not die by our own hands, unless it be when our chastity is
in danger :"

Heu quanto melius, vel czede peractil,

Parcere Romano potuit fortuna pudori. m

" In other cases we must lay down our necks under him that
strikes." And this seems reasonable, because, as the empe-
ror said, n " Viris bonis metum istum [pudicitiae amittendae]
majorem esse debere quam ipsius mortis ; He that fears
to lose his chastity, fears more justly than he that fears to
lose his life."

5. To this I answer, that the case is indeed very hard ;
and every one in this is apt not only to excuse, but to mag-
nify, the great and glorious minds of those who, to preserve
their honour, despised their life. And, therefore, when the
Muscovites broke into Livonia, and, in their sacking of the
city of Wenden, used all manner of cruelties and barbarous
immanities to men and women, filling all the streets and
houses with blood and lust ; a great many of the citizens
running to the castle, blew up themselves with their wives
and children, to prevent those horrors and shames of lust
which they abhorred more than death. Now Laurentius
Muller, who tells the story, says, that although the preachers
of Riga did in their pulpits condemn this act of the women
and maidens; yet the other -Li vonians and the Muscovites
themselves did not only account it sad and pitiable, but
excellent and admirable. And so the author of the books of
Maccabees commends the fact of Razis as glorious and
great : but yet this does not conclude it lawful ; for it is upon
no account lawful for a man of his own accord to kill himself.

6. St. Austin? denies to him the praise of magnanimity ;
" Magis enim mens infirma deprehenditur, quae ferre non

m Lucan. ii. 517. Oudendorp, p. 152.

beet, quod si ff. quod JNletus Causa. Histor. Septentr.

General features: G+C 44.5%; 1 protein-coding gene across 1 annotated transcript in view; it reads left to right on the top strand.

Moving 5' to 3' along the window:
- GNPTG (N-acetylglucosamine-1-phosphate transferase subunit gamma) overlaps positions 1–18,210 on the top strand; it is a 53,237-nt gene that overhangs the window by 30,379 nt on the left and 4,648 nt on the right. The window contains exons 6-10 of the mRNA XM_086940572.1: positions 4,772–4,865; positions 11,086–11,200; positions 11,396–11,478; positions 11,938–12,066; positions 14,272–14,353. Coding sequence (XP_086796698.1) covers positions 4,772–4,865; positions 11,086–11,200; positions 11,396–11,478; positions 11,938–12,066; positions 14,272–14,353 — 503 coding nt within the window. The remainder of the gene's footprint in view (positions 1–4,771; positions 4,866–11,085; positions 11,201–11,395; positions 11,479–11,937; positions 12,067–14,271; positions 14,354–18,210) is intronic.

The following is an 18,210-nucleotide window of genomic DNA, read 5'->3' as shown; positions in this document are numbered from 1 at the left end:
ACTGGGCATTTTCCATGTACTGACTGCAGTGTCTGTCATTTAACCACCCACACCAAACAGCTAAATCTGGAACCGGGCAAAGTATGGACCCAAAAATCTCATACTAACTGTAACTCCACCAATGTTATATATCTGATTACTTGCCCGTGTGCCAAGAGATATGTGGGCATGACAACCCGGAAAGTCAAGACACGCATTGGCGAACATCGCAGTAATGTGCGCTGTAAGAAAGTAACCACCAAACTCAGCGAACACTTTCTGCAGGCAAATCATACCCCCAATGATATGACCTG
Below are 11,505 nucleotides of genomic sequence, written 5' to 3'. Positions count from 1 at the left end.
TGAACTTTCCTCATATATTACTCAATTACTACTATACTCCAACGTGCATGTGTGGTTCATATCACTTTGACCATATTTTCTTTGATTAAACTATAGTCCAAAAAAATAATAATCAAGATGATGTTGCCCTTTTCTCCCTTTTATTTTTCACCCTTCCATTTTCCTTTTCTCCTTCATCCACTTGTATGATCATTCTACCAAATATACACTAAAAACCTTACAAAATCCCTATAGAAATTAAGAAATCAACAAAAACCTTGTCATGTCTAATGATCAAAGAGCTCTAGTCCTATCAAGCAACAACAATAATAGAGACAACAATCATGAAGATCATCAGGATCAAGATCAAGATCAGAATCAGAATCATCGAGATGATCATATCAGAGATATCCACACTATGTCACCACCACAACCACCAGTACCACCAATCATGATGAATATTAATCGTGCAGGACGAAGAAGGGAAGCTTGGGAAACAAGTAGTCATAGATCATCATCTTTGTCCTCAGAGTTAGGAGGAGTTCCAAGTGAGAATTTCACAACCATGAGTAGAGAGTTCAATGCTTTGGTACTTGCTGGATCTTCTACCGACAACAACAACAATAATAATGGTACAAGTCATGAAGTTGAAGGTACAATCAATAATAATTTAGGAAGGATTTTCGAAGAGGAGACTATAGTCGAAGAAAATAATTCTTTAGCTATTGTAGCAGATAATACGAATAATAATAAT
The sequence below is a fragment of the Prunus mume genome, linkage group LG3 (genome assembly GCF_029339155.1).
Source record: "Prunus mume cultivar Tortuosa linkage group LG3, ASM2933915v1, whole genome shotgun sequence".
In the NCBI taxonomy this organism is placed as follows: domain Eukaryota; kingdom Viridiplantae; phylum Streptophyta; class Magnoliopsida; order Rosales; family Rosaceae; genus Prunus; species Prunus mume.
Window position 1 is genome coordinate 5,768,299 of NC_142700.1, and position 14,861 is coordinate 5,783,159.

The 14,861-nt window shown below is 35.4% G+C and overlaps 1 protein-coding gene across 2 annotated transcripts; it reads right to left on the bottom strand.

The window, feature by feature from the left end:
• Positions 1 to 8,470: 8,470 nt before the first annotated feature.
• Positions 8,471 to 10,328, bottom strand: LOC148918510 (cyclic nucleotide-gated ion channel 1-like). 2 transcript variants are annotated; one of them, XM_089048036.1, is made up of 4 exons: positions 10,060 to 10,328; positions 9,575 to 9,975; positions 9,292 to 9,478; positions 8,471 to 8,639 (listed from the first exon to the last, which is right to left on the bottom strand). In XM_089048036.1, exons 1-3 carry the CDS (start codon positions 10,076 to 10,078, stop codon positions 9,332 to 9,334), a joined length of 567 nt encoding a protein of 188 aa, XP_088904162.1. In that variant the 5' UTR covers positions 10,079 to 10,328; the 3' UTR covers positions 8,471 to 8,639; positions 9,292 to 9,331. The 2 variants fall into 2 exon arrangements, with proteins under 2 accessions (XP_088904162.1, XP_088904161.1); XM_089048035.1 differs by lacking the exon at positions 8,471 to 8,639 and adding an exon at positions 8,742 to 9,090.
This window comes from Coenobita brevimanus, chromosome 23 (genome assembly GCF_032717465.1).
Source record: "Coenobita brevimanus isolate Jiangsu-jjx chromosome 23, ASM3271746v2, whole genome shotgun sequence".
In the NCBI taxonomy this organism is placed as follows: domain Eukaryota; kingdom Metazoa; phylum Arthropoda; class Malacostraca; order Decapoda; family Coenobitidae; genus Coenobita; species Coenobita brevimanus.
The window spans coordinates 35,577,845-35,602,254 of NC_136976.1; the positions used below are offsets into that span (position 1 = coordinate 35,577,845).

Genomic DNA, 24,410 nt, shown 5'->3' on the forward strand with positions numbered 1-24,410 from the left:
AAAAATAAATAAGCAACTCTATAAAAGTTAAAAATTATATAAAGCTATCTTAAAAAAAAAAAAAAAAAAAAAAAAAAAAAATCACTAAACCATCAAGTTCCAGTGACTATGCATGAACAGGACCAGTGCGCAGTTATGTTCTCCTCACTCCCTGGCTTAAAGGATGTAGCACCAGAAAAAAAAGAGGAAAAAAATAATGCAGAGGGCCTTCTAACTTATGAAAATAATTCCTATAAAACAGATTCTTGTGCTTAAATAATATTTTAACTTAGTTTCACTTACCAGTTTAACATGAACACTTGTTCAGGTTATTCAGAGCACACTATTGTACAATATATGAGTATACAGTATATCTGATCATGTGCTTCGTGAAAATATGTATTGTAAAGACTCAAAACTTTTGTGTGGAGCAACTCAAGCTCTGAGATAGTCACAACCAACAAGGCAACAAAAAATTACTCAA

P Exposit in Johan. tract. 52, et lib. xix. de Civit. Dei.


potest duram corporis sui sanitatem, vel stultam vulgi opi-
nionem ; It is not greatness, but littleness of spirit, it is
either impatience or pride that makes a man kill himself to
avoid trouble to his body, or dishonour to his name amongst
fools." I suppose he had it from Josephus/ who excellently
and earnestly proves it to be cowardice to lay violent hands
upon ourselves ; and both of them might have it from Aris-
totle, 8 who will not allow it so much as to be brave and mag-
nanimous for a man to kill himself for the avoiding of any
evil : Ti> S 1 airodvriffxttv, pevyovra irtviav i] igurot, % 71 XUTTJOOV, oux
av&gtiov, aXXa /iaXXov du\ov, "To die that we may avoid
poverty, the torments of love, or any evil affliction whatso-
ever, is not the part of a valiant man, but of a coward."

Hostem cum fugeret, se Fannius ipse peremit.
Hie, rogo, non furor est, ne moriare, mori ?*

Fannius being pursued by the enemy, killed himself for fear.
It may be cowardice to die in some cases ; and to die to pre-
serve our chastity is to sin to avoid a sin, like Fannius's
case of fear.

Mortisque timorem
Morte fugant ; ultroque vocant venientia fata : B

or as St. Chrysostom's expression is ; Hob TW vavaytou vavxyiy
fffg//3aXX/i ffsavrbv, xal vgiv q d'i^aa^ai TXjyr,v axodvqffxtiv rcu
Bser "To die before the wound is given, and to leap into
the sea for fear of a shipwreck :" it is to do violence to our
body to preserve it chaste, to burn a temple to prevent its
being profaned. And therefore it is no just excuse to say
the virgin-martyrs did it, lest they should lose their crown
of virginity : for though I shall not urge the example of